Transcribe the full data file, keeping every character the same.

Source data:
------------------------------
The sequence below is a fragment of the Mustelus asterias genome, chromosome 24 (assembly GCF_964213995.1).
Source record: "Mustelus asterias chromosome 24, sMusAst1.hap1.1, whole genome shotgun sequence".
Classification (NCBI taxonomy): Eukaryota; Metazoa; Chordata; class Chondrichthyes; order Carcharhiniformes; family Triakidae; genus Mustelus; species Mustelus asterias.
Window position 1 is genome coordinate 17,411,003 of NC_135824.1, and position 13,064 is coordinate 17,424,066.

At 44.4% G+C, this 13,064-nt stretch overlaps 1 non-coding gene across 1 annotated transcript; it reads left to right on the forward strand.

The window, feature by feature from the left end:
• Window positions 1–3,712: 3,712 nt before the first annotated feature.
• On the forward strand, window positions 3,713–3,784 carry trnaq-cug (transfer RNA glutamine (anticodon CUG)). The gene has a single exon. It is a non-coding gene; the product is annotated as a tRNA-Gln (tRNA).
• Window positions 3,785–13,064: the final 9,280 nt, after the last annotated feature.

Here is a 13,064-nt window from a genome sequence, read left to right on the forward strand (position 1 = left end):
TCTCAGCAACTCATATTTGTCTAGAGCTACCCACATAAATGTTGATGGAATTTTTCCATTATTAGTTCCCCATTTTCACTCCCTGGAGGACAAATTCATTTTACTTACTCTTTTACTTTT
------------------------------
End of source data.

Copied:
The sequence below is a fragment of the Mustelus asterias genome, chromosome 24 (assembly GCF_964213995.1).
Source record: "Mustelus asterias chromosome 24, sMusAst1.hap1.1, whole genome shotgun sequence".
Classification (NCBI taxonomy): Eukaryota; Metazoa; Chordata; class Chondrichthyes; order Carcharhiniformes; family Triakidae; genus Mustelus; species Mustelus asterias.
Window position 1 is genome coordinate 17,411,003 of NC_135824.1, and position 13,064 is coordinate 17,424,066.

At 44.4% G+C, this 13,064-nt stretch overlaps 1 non-coding gene across 1 annotated transcript; it reads left to right on the forward strand.

The window, feature by feature from the left end:
• Window positions 1–3,712: 3,712 nt before the first annotated feature.
• On the forward strand, window positions 3,713–3,784 carry trnaq-cug (transfer RNA glutamine (anticodon CUG)). The gene has a single exon. It is a non-coding gene; the product is annotated as a tRNA-Gln (tRNA).
• Window positions 3,785–13,064: the final 9,280 nt, after the last annotated feature.

Here is a 13,064-nt window from a genome sequence, read left to right on the forward strand (position 1 = left end):
TCTCAGCAACTCATATTTGTCTAGAGCTACCCACATAAATGTTGATGGAATTTTTCCATTATTAGTTCCCCATTTTCACTCCCTGGAGGACAAATTCATTTTACTTACTCTTTTACTTTT